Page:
The ducks have now been ditched, and replaced with a finale that involves the impressive-looking robots (with contestants inside them) rushing to build a toppling tower of It’s Funtime blocks with childlike clumsiness. Lee himself created the suits. He also buys up the motley assortment of prizes that are dished out at the end of the night, though he admits this is mostly to satisfy his fascination with collecting junk from Edinburgh’s Greenside car boot sale. The List, in a previous win at Funtime, picked up an African fertility doll, an electric muscle-toning system and 1000 flying saucer sweets – relatively normal prizes compared to Lee’s favourites: ‘An aerial photograph of a Leeds suburb. Out-of-date cheese. A three-foot wooden cavalier nutcracker wearing a velvet cloak …’
Lee has another role which he is less willing to admit to – he watches the cheesy 70s porn films that are used for the quiz’s observation round. Finding a suitable skin flick for the upcoming Festive Funtime has been proving an issue. ‘I just can’t find a film from the 70s with knockers in it and Santa. It’s impossible – a venn diagram that doesn’t exist.’
The ‘why’ of It’s Funtime is easy to answer – well, why not? The event uses retro touchstones and mock seriousness to create something that is silly and throwaway in the Great British comedy tradition. Like man’s mission to the moon, humanity should need no more reason to make a Duck Suspension Unit than to see if it can be done, and we should all be able to get off from the phone from Ofcom long enough to see that.
As for where they get the time, there are, doubtless, many late nights and early mornings go into event preparation. It’s a level of commitment usually reserved for the avid hobbyist. Ultimately, Lee insists, it’s all worth it.
‘We had a group of bullet-headed men from Wigan in on a stag do. Obviously someone had Googled “having a fun time” in Edinburgh. They looked really quite hostile, but in the Tower of Strength they started to get into it. The bloke from their team holding the pint of pennies had arms like legs, and his mates were all up out of their seats shouting, ‘come on Norman!’ Norman went for ten-and-a-half minutes, which was incredible. They won, ultimately, and carried Norman on their shoulders like Bobby Moore, him holding a £4 toaster from Argos like he’d won the world cup. We thought, we’ve given these fellas this moment.’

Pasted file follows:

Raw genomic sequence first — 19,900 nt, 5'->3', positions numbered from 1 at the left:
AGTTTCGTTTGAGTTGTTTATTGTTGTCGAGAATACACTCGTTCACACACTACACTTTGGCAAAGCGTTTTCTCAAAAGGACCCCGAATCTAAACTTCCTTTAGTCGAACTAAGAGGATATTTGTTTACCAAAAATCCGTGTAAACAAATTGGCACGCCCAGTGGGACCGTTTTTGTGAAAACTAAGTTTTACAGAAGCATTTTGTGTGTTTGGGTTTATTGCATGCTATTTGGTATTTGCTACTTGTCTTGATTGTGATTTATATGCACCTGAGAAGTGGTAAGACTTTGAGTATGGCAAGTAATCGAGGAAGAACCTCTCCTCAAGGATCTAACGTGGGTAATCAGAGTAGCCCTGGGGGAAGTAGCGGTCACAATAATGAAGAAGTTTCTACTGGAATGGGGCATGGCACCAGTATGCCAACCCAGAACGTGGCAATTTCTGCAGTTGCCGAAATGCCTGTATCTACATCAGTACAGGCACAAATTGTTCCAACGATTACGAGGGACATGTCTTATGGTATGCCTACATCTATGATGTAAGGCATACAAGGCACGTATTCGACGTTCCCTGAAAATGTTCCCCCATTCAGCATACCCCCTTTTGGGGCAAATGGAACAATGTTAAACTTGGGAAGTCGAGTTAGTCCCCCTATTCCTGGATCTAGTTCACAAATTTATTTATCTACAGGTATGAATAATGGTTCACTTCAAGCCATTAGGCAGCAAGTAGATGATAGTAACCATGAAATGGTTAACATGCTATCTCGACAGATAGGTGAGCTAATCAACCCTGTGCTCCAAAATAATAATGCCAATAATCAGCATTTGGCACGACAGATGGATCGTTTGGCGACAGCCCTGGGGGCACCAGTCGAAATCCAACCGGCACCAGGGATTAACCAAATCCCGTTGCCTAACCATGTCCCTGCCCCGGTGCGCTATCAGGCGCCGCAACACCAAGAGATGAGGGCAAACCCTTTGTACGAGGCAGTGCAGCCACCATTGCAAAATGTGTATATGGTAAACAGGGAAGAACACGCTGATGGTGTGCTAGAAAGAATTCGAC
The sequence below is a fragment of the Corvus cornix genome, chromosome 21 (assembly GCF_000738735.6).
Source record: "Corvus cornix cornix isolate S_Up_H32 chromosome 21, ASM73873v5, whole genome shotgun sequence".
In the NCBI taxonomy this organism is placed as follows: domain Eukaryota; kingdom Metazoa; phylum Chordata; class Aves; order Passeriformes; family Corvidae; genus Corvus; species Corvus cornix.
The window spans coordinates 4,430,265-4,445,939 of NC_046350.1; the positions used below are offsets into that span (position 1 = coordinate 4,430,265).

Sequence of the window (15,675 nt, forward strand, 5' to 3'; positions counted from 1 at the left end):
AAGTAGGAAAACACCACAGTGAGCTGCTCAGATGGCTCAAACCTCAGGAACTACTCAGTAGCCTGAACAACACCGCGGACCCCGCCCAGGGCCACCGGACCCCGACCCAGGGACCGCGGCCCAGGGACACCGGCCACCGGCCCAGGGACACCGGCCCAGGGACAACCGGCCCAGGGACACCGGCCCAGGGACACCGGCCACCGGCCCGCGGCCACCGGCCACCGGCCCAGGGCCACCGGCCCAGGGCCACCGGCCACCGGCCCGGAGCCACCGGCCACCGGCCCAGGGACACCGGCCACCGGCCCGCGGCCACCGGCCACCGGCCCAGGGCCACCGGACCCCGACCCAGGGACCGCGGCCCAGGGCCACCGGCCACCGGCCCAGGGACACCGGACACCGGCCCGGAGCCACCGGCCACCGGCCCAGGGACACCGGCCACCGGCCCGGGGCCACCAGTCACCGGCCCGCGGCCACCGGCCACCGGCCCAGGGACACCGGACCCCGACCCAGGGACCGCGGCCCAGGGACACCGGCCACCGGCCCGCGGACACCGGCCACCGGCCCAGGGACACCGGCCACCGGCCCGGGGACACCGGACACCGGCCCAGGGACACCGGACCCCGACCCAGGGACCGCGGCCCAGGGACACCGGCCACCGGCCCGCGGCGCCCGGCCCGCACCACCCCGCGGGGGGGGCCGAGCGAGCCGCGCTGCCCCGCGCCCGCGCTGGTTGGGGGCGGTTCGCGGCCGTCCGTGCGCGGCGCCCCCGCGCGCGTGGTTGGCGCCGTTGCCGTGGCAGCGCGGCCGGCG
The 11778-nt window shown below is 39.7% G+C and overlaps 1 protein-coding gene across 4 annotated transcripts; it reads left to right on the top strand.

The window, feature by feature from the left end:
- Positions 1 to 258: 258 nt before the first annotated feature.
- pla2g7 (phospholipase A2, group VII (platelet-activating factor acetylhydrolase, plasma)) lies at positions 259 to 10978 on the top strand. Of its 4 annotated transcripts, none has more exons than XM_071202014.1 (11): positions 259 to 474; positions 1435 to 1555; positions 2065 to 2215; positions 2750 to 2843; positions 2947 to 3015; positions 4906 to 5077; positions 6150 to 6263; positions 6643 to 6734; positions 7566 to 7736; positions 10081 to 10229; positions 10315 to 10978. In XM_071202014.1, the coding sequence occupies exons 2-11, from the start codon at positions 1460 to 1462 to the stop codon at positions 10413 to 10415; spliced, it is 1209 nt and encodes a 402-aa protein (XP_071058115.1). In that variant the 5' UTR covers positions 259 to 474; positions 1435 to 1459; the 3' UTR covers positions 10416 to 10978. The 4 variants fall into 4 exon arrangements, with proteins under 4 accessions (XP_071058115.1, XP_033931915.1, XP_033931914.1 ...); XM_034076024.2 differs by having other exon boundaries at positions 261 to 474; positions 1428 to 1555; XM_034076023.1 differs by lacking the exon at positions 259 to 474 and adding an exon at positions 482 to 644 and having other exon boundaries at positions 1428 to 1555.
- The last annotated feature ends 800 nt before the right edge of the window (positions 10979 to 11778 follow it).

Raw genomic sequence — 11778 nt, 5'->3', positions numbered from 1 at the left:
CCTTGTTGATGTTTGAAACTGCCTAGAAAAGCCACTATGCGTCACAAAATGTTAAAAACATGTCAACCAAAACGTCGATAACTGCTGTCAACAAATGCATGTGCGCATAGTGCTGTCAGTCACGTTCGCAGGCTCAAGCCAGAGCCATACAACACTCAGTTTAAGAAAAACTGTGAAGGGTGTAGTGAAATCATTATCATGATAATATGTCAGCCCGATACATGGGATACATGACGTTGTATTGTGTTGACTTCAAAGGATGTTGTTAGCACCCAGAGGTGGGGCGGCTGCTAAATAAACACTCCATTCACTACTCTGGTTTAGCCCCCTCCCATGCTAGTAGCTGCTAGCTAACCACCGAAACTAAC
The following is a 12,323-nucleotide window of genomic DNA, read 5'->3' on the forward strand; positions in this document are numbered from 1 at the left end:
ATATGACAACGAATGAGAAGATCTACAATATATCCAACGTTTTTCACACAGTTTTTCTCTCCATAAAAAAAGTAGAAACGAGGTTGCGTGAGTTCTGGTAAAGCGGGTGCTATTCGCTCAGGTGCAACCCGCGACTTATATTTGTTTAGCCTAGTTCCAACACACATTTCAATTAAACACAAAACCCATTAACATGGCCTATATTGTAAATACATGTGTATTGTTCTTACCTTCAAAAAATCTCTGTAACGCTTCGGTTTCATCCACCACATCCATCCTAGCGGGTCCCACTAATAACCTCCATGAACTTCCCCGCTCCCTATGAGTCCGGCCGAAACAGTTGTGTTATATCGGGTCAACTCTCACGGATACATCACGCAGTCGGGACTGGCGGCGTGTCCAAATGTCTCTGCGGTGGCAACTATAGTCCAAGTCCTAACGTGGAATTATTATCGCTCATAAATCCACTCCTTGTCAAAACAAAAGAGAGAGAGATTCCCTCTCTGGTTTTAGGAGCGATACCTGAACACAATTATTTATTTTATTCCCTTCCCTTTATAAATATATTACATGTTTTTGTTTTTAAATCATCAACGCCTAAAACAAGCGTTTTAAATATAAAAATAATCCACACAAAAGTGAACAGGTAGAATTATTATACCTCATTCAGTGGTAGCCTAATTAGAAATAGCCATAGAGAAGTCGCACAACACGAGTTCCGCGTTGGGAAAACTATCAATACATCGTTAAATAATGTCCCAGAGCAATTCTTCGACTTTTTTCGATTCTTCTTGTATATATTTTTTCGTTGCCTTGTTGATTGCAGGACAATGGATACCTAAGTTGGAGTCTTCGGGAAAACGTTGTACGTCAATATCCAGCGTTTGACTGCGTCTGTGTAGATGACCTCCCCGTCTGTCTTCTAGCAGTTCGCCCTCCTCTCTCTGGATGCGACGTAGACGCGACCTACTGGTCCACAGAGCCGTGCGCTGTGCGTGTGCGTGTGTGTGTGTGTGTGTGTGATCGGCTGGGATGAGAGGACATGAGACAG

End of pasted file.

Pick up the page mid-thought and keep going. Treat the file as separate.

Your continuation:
Order of play
It’s Funtime’s regular rounds are where champions are made. Would you have the mettle for the following tests?
Tower of Strength
One contestant from each team is nominated to hold a pint of pennies at arms length for as long as they can manage. The pints are attached to party poppers dangling from the ceiling – your arm drops, the party popper goes off and you’re out. Any time over five minutes is very respectable.
A creative round. Contestants must transform one of their team members into a character or object using only modelling balloons. Points are awarded for the most artistically impressive interpretations of themes such as ‘the nativity’.
Guess the number
How many Princes Street shoppers could be persuaded to kiss a tinsel-covered Funtime robot in one hour? Make your best guess and then watch the video to find out how much action a mistletoe-carrying mechanoid can pick up.
Simply a classic. One person from each team competes in a sudden death limbo competition (girls are officially advised against short skirts).
Watch a five-minute clip of a dubious 70s sex comedy (think Robin Askwith-era muckiness) and remember as much as you can about the costumes, sets and dodgy dialogue.
The winning team gets the opportunity to dress up as Funtime robots. Contestants must then use their clumsy metal claws to stack increasingly small blocks spelling It’s Funtime.
The prize round features the impressive Kerchinko machine – a unique Funtime invention that uses ping pong balls dropped through a grid of pegs to select which bizarre gifts the winners will be taking home. Will it be the Argos toaster, or the aerial photograph of a Leeds suburb? The excitement is almost too much …